We have an application that allows project managers to list any other project that they are

dependent on. Each time they enter a new dependency a new record is created in our database.

Below is a table that shows how these records are stored:

Predecessor (delivering) Project Successor (Dependent) Project

--------------------------

------ --------------------------------

Project 47 Project 69

Project 47 Project 78

Project 47 Project 355

Project 47 Project 408

Project 355 Project 229

Project 355 Project 78

Project 355 Project 408

Project 408 Project 355

In the table above, Project 47 has 4 dependent projects, project 355 has 3 dependent projects and project 408 has 1 depedent project.

What I want to do is create an algorithm that takes a predecessor project, traverses through a table (like the one above) a makes a makes a tree type view of all the Successor projects..

For example, if I choose to start at Project 47, I would find all of project 47's Successors, which are 69,78,355,408, and then the successors of those projects, etc. In the end, I would have a created a tree like the one pictures in this link:http://www.alexalapatt.com/myspace/Drawing1.jpg

I've been trying to do this in arrays but it is getting ugly. Does anyone know an algorithm that I can use to store this data in this fashion? I would do this by hand, but there are thousands of records like this to go through!

Thanks!!

Alex

Seems not to be a tree.

Trees have n nodes and n-1 edges.

Actual projects have tasks that are dependent on more than just one predecessor and each task can be predecessor of more than one dependent task. The same applies to interdependent projects. So, there are n nodes and much more than n-1 edges. That are general directed graphs. Can be a tree, of course, but this would be a special case.

General graphs are defined by an adjacent matrix (of dependencies) or by adjacent lists. That approach allow multi-dependency to be represented. If the dependencies have the same value, on put 0 or 1 in each matrix cell.

Example:

Suppose a n by n matrix with columns 1, 2,...,n and rows 1,2,...,n.

It is an array P[n][n].

If n=5 and row 3 is 1,0,0,1,1 then project 3 is sucessor of projects 1, 4 and 5.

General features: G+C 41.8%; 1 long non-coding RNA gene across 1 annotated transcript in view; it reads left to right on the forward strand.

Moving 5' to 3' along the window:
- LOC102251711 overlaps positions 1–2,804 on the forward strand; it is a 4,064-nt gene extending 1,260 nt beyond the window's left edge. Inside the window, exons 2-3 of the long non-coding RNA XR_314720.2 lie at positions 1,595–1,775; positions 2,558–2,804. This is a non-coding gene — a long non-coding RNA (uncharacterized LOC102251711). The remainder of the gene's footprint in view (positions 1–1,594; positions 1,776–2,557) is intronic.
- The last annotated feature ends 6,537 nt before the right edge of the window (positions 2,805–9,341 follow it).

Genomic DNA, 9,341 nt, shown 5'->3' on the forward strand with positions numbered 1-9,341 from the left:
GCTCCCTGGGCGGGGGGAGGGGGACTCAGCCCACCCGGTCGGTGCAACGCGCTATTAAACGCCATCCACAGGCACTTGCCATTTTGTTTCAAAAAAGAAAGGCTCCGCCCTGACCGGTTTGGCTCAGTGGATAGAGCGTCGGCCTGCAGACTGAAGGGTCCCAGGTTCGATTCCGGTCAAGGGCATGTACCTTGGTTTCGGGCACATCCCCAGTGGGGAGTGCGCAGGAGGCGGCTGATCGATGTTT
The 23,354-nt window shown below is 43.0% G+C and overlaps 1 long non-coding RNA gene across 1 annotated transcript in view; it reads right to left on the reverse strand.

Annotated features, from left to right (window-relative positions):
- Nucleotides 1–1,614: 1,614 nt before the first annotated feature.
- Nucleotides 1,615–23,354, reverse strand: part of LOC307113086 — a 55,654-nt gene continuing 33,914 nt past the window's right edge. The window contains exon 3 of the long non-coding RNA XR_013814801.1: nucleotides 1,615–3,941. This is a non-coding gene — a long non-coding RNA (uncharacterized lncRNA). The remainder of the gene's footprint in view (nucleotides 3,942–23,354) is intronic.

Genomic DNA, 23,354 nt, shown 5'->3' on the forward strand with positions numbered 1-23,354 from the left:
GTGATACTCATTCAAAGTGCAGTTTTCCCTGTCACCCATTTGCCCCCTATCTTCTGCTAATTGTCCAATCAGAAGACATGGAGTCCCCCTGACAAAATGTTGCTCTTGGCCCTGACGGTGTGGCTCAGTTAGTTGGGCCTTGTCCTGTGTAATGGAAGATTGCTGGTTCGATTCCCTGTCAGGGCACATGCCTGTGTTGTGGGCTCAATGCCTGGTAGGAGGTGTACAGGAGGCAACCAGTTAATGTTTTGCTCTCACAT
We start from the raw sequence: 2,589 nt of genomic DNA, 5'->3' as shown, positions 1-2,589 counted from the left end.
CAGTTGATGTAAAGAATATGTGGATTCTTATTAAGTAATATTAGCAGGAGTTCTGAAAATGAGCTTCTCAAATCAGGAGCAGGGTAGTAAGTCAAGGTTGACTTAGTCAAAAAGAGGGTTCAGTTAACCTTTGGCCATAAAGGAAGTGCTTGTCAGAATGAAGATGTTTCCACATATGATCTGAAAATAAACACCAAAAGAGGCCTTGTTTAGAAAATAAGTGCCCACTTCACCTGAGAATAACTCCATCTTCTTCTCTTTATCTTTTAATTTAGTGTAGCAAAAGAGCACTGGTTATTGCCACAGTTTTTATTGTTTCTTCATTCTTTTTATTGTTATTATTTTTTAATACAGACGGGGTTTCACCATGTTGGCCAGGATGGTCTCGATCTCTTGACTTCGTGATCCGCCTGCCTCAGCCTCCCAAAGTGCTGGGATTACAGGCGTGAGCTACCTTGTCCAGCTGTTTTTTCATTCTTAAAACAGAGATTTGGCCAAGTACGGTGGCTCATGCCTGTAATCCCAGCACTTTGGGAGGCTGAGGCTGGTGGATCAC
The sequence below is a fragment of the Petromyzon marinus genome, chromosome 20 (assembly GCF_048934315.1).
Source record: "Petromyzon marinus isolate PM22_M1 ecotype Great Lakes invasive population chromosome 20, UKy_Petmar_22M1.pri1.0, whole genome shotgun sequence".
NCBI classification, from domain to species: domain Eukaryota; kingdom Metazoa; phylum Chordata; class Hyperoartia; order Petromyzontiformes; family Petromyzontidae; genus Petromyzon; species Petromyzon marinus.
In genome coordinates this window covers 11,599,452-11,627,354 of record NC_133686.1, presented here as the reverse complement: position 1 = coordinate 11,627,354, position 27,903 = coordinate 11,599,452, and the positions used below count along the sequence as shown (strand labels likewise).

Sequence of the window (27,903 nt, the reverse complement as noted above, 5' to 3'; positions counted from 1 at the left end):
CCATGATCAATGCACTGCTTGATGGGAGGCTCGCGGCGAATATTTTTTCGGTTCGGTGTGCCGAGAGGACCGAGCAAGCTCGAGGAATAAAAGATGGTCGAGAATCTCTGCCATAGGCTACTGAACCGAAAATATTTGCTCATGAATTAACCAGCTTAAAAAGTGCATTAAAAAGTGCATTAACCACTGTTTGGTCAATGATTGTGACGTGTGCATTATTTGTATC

If column 2 is 0,0,1,0,1 then projects 2 is predecessor of projects 3 and 5.

Disadvantage of matrix is the large space it wastes. If you have 1000 projects, will spend 1 million cells to store data. And, worst, only half of the matrix is actually needed, because the non-redundant data is a triangular matrix (a right triangle with sides = n and the hypotenuse is the diagonal of such matrix). As you are storing just 0 or 1, you need 1MB by chosing the cell to be a char (or byte) or bool. Not so much.

To use less memory, you can chose the adjacent list, a little bit more difficult to maintain.

Example of adjacent list (for n=5) is:

1: 2,4,0

2: 3,4,5,0

3: 0

4: 3,5,0

5: 3,4,0

That means: Project 1 is predecessor of projects 2 and 4; Project 2 is predecessor of projects 3, 4 and 5. The zero is the list row terminator.

To query which projects Project 2 depends on, we must search for 2 in each row.

Actually the above data is stored this way:

Dependents = {2,4,0,3,4,5,0,0,3,5,0,3,4

Predecessors = {1, 4, 9, 10, 12}

It spends 14 + 5 = 19 cells. A matriz would spend 25 cells to store the same information. Is that economy a real economy? Must examine your case to decide.

By using adjacent list, we have the below algorithm:

print "Project 2 depends on"

for i=1,n

j=Predecessors[i]

stop=false

while Dependents[j] not = 0 and not stop

if P[j]=2 print "Project ", i

stop=true

end if

j=j+1

end while

end for

The above will print the list of direct predecessors of project 2. By using it recursively for each found predecessor, we have the complete dependency tree.

If I am understanding correctly the question, this solves the core algorithm. The graphical output is another question...

Hope it helps,

Jose